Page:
Karrie Williams, Gleaner Writer
AS A result of non-compliance by persons falling within the tax net, the St James Parish Council has collected less than half of the approximately J$637 million in arrears that should have rolled into its coffers.
Property tax, which is levied on the unimproved value of lands, is an important source of municipal revenue as it is used primarily for the provision of public amenities including street lights and garbage collection services.
"The rate of compliance for property tax is a mere 40 per cent, which in dollar figure amounts to $254,666,068.98 for the financial year ending 2012-2013," Ricardo Rhoden, director of administration at the St James Parish Council, told The Gleaner.
"We spent $86 million on the maintenance of street lights and approximately $101 million was used for solid waste management," noted Rhoden. "We also used approximately $23 million to cover various administrative expenses relating to the provision of these amenities, and the remainder was divided up between various community-development projects such as the de-bushing of playing fields."
Mayor of Montego Bay Councillor Glendon Harris said he is dissatisfied with the low level of compliance; arguing that the amounts collected for the last financial year were insufficient to provide for the necessary public amenities throughout St James. He also expressed concern over what he said is an underappreciation for the privilege of land ownership throughout the parish.
"Our forefathers fought for the right to own land and there was a time when only landowners could vote," the mayor said. "Those persons that recall the struggle to own land used to go out on April 1 every year to pay their property taxes.
What has happened now is that the generation that really appreciated owning a piece of land is gone and the current generation does not seem to be cognisant of the value to own land, so they don't see it as being of any great significance."
On account of the high level of non-compliance, Rhoden told The Gleaner that the parish council has embarked on various public education initiatives to encourage more persons to pay their property tax. He also said to date, such initiatives have been bearing fruits.
"We have implemented several communication strategies to educate persons about the usage of property tax and why it is necessary for them to be compliant. These include property tax fairs, media advertisements and community meetings.
Since we have launched these initiatives, there has been an improvement in the payment of property tax throughout the parish, as more persons now have a greater understanding of its importance in providing the necessary social and infrastructural services throughout their communities."
Delinquent property owners in St James could be in for a rude a awakening as the council is currently formulating a plan to haul them before the tax court.
According to the Property Tax Act, either a landowner or the person who occupies a piece of land is duly obligated by law to pay the required taxes.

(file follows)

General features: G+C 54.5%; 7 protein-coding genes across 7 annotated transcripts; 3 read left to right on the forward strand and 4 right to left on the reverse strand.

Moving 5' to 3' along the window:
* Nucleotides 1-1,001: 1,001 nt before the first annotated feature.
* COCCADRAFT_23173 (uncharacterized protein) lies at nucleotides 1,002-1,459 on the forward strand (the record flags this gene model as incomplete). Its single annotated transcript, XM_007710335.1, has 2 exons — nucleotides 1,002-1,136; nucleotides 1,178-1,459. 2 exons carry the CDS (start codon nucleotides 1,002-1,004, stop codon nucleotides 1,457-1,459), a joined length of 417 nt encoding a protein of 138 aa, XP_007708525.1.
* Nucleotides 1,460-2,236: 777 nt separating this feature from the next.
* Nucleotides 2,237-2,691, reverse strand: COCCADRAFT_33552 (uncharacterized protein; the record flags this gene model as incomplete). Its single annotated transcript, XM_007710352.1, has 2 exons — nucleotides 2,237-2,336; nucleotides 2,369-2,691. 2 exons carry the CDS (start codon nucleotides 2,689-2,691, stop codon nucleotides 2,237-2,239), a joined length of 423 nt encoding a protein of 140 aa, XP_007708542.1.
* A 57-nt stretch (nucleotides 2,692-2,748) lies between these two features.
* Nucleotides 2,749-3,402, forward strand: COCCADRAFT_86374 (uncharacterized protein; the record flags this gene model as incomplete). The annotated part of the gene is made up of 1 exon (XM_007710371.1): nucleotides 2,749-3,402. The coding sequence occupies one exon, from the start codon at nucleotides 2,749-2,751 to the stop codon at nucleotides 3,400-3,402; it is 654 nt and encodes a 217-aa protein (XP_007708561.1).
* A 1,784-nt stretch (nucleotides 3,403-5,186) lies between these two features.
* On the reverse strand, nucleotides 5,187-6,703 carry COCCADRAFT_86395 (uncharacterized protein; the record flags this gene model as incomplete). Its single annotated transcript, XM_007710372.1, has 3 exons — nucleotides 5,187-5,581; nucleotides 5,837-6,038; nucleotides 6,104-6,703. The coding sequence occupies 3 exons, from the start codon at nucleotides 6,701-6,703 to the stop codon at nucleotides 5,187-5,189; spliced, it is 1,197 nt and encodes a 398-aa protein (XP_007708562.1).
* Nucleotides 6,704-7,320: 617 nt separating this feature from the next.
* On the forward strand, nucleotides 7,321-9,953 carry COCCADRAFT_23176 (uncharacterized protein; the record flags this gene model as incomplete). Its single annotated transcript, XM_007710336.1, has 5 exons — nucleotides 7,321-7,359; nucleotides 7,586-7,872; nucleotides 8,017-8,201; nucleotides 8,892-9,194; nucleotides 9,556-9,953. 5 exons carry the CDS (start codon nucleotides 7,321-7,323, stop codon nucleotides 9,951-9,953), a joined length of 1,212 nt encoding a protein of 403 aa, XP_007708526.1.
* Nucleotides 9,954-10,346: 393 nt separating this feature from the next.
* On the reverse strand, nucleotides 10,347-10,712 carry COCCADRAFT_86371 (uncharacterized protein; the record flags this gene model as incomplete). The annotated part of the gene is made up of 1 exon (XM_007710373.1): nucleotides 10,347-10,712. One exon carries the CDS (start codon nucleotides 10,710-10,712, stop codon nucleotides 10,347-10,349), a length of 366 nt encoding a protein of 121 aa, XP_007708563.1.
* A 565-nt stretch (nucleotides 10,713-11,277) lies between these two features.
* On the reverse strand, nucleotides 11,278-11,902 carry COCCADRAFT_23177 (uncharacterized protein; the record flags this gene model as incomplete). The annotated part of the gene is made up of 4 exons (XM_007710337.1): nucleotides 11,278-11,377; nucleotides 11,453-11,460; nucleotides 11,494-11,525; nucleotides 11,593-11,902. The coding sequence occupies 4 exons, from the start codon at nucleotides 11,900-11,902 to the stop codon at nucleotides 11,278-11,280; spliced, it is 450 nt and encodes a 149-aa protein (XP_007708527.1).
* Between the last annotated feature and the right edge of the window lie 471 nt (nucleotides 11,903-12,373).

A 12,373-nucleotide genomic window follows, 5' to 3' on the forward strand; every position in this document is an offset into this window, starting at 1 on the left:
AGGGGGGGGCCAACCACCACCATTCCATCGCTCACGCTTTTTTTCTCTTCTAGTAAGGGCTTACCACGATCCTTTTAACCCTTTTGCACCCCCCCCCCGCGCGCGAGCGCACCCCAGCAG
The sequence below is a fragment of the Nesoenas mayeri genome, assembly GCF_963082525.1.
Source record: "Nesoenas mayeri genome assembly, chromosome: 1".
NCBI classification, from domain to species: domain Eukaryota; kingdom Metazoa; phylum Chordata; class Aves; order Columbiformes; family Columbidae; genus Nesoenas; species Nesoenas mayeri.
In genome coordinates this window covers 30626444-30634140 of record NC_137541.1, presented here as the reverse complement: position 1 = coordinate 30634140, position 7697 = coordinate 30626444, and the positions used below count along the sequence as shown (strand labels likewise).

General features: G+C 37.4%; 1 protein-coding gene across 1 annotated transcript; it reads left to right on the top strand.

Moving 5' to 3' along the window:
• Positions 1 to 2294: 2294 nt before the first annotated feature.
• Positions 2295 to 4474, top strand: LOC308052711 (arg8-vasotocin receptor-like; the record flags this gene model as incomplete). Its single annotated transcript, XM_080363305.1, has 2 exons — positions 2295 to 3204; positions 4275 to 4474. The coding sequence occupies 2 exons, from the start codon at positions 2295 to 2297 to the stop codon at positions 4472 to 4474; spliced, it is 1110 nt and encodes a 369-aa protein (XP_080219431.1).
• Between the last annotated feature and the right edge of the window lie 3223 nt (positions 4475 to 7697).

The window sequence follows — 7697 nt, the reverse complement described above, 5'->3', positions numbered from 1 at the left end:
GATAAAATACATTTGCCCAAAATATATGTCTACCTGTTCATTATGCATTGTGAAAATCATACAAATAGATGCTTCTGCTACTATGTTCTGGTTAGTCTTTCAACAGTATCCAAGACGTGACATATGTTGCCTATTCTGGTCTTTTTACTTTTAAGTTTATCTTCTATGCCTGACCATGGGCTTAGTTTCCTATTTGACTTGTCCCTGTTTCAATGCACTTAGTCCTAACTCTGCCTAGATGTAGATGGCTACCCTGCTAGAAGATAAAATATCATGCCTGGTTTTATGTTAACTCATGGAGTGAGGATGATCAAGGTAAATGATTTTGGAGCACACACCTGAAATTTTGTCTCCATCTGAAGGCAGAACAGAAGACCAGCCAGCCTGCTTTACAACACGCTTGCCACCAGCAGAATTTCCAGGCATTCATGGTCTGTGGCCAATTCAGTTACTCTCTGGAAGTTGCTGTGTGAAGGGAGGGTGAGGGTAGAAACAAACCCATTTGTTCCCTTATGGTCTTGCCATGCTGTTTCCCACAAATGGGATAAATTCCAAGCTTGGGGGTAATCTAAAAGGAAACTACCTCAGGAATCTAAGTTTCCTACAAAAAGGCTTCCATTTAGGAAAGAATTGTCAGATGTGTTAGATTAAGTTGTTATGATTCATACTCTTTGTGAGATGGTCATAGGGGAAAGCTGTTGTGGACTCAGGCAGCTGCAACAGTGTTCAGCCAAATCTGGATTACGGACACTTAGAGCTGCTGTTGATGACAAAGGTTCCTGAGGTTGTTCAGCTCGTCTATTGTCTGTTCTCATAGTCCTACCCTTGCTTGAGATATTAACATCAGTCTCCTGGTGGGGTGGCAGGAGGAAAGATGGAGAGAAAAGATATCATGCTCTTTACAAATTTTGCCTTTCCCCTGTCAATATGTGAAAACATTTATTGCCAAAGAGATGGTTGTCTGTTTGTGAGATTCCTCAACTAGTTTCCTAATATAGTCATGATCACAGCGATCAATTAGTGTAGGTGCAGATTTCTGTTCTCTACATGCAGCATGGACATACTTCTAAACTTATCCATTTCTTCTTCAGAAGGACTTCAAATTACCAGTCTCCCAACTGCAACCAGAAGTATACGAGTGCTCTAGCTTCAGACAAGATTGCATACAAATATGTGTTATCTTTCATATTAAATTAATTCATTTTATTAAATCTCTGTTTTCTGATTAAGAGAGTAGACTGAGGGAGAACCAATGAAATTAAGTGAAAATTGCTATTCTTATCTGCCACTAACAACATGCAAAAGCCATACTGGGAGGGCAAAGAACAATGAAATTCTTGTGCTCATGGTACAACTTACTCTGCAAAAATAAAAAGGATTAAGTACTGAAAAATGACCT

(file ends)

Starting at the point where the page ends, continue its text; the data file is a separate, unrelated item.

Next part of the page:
When The Gleaner spoke with members of the public and business community through St James about the payment of property tax, many were of the opinion that this tax should be paid as it provides funding for the implementation and maintenance of necessary amenities. However, while there was a general agreement over payment, some said they were experiencing difficulties in staying compliant, stating that "times were hard".
"I have no objection in paying property tax as long as it is being utilised as it is supposed to," said Harry Johnson, a resident of Coral Gardens. "The problem I have is that we are paying so much tax in Jamaica, but we don't see any significant benefits. Times are hard now and, as such, certain factors must be taken into consideration to render relief to those who find it difficult to pay their property taxes. I feel that relief should be rendered to retirees and others who might be finding it a challenge to remain compliant.''
In making reference to those persons who are having a difficulty meeting their tax obligations, Harris said that a parish review committee for discretionary relief on property taxes was recently reconvened to provide assistance.
At the last meeting of this committee, which was held in July, 30 applications were submitted to the council for property tax exemption and/or relief. The mayor said those are now under review; and if successful, applicants will be able to benefit from waivers of up to 50 per cent on their property tax.
Other parishioners who would like to also benefit from this relief initiative are being advised to submit their applications to the St James Parish Council. However, applicants must be able to prove to the committee that they are experiencing significant hardships such as illness or a disability, which prevent them from paying the full amount of their property tax.